What are peatlands?
A Peatland is a type of wetland with a naturally accumulated peat layer at the surface. The surface can be bare or covered in vegetation. Peat is formed over time due to an accumulation of dead organic material. The water-logged conditions prevent this material from fully decomposing and it builds up to form a layer of peat.
It takes approximately 10 years for 1cm of peat to form!
The different types of peatlands
There are several different types of peatlands but the main ones that we find in the UK and Ireland are blanket bog, lowland raised bog, and fen.
One of the most extensive semi-natural habitats in the UK and Ireland.
Blanket bog is a globally restricted peatland habitat confined to areas with a cool, wet, typically oceanic climate.
Lowland raised bog
Lowland raised bogs are located in low-lying areas, such as river valleys, lake-basins, and between drumlins.
Lowland-raised bogs began to form in Ireland around 10,000 years ago, at the end of the last ice age.
Fens are peatlands that receive water and nutrients from soil, rock and groundwater as well as from rainfall. They occur in poorly drained basins or hollows, along lake margins, or on river floodplains.
Peatlands are amongst the most valuable ecosystems on Earth, critical for preserving global biodiversity.
Key plant species on blanket and lowland raised bogs include peat-forming plants such as bog mosses, cotton-grass species, heather, heath, and moor grass.
These plant species provide the perfect habitat for a rich and unique range of invertebrates and breeding birds such as Golden Plover, Curlew and Hen Harrier.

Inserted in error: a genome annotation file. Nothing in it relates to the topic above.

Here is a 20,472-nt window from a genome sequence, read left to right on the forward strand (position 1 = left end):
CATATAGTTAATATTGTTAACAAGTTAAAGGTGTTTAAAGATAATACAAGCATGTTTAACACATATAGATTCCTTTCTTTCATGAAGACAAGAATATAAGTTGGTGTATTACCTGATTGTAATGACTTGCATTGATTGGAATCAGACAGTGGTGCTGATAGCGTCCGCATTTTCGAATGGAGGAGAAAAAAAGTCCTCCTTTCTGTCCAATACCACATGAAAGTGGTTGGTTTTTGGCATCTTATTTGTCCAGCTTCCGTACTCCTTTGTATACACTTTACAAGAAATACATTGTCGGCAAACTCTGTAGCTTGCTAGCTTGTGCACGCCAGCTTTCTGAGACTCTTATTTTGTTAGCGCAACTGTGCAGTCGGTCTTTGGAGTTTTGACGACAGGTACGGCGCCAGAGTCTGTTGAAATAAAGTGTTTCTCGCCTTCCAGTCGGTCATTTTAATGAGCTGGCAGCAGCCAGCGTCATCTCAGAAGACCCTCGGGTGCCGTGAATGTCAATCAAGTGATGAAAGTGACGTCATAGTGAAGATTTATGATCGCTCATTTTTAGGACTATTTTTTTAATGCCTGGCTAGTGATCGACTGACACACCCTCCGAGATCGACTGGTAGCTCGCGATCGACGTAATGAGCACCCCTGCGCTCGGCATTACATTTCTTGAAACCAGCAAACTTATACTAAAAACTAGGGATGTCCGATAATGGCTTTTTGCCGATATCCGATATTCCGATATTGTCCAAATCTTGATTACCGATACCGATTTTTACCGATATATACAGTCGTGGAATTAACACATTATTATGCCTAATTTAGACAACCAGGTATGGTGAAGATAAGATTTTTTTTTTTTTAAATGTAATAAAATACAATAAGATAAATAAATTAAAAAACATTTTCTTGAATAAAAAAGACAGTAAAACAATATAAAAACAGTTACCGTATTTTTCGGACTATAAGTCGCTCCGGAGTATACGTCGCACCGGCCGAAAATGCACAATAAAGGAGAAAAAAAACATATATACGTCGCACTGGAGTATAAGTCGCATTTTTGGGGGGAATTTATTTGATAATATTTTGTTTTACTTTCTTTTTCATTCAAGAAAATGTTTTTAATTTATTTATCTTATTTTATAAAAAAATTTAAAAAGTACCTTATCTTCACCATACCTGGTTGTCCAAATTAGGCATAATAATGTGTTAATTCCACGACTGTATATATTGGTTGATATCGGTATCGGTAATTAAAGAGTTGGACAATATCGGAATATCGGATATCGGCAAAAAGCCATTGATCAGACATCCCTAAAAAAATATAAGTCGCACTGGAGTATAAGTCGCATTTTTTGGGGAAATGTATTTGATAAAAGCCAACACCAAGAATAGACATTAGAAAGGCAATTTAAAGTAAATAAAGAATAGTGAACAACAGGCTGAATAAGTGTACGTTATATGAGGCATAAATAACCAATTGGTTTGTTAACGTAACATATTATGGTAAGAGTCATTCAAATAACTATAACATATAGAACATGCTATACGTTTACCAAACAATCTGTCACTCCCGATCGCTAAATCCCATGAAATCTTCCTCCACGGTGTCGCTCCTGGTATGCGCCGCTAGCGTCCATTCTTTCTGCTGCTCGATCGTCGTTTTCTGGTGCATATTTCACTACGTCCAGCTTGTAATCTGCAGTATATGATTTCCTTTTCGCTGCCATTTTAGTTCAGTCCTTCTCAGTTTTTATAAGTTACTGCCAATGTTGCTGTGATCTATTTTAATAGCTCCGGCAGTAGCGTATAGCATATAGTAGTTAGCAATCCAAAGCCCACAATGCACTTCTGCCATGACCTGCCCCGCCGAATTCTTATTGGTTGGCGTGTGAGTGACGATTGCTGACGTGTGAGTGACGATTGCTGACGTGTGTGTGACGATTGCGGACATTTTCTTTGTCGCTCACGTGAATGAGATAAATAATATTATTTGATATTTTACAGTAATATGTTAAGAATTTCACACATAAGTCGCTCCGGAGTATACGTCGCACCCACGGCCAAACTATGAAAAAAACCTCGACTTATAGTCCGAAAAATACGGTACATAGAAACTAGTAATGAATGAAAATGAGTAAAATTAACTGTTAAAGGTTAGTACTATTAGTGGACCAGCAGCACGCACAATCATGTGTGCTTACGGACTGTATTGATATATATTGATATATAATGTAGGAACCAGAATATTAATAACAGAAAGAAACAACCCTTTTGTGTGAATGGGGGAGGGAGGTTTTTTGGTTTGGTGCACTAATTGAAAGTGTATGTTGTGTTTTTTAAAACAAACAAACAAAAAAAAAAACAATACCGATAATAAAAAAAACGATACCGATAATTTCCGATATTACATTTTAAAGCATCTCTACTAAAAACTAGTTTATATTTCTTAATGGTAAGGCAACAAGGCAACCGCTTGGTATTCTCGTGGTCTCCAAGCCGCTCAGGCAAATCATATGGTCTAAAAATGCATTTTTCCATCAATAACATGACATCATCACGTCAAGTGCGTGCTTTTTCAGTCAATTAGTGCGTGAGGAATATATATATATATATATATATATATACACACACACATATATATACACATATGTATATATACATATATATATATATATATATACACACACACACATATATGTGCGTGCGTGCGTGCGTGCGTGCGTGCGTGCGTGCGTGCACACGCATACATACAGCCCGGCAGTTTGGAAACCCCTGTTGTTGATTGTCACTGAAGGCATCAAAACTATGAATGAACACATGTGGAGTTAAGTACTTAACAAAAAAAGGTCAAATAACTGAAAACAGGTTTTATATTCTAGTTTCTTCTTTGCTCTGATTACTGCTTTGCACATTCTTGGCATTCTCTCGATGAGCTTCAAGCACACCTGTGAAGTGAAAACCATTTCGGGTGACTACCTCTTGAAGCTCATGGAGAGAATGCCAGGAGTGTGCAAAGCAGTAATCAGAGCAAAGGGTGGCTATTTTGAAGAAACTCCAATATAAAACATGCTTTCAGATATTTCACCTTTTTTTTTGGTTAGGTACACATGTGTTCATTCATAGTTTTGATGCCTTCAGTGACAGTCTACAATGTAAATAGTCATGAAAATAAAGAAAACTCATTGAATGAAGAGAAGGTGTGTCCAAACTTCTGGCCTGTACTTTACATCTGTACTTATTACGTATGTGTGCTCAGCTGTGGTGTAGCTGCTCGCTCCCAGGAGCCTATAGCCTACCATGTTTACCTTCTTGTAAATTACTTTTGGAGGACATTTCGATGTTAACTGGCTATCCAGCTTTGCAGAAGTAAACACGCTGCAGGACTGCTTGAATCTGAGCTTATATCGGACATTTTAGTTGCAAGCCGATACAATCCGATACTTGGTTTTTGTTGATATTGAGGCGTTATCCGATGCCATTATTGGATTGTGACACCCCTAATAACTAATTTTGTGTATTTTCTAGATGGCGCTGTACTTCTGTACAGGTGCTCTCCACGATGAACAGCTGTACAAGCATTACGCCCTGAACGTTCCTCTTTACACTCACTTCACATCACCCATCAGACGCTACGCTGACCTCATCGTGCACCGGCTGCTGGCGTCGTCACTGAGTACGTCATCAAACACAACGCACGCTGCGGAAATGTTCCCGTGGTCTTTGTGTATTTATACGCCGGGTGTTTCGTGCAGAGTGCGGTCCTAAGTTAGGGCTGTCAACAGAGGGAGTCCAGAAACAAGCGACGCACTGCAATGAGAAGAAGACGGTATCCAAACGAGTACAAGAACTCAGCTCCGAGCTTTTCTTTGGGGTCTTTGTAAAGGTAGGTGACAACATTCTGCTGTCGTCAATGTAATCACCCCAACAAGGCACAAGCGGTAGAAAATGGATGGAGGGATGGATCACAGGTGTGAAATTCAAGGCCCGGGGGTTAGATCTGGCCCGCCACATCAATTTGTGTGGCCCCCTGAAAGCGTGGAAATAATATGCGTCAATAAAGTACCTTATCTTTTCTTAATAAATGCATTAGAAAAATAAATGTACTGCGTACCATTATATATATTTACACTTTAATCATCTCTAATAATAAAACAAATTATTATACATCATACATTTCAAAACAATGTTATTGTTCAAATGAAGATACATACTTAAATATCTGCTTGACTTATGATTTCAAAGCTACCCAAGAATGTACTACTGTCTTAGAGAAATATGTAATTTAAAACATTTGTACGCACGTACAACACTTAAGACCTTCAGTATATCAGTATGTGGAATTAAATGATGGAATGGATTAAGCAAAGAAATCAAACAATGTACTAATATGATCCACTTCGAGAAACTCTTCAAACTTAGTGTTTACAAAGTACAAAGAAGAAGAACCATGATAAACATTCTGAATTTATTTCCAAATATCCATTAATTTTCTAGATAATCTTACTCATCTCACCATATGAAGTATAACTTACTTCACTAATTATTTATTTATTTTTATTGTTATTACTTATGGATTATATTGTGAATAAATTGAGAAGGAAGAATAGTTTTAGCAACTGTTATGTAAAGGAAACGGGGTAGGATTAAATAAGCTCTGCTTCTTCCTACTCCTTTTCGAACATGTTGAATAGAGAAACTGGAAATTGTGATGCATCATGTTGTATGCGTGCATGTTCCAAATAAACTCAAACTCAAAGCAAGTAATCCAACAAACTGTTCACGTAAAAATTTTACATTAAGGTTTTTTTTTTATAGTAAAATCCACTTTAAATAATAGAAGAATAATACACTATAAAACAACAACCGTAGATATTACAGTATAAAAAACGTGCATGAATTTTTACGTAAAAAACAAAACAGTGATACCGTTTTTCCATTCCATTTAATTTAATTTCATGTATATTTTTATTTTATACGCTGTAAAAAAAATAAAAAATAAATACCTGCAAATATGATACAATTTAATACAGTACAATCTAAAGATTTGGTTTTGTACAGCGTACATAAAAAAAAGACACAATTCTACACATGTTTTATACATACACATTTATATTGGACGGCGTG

Fens are highly diverse habitats which support a very wide range of plant and animal species. They are particularly important for invertebrates; these include dragonflies such as the Irish Damselfly, Water beetles, pond skaters and butterflies such as the Marsh Fritillary. A number of locally rare plant species are associated with Fens such as Grass of Parnassus and Irish Lady’s-tresses orchid.
Peatland ecosystem benefits
Peatlands perform an array of ecological functions including carbon regulation and climate change mitigation, providing food and maintaining water quality, flood risk regulation, tourism recreation and cultural heritage, and fire risk regulation.
In the UK, peat is predominantly extracted for horticultural use. Agriculture is also a major use of peatlands with an estimated 7% of peatlands in the Uk currently being used for agricultural purposes. Farmed peatlands are however a large source of greenhouse gas emissions.
Approximately 70% of UK drinking water is sourced from peatlands. Peatlands in good condition supply high-quality water that requires little treatment before entering the drinking water supply. However, peatlands in a poor condition release dissolved organic carbon into the water. Dissolved organic carbon causes water to turn brown, and removing this is the largest cost for water utilities in the UK. NI Water has been running a pilot restoration project in Co Fermanagh to address this issue and improve the quality of drinking water – Source to Tap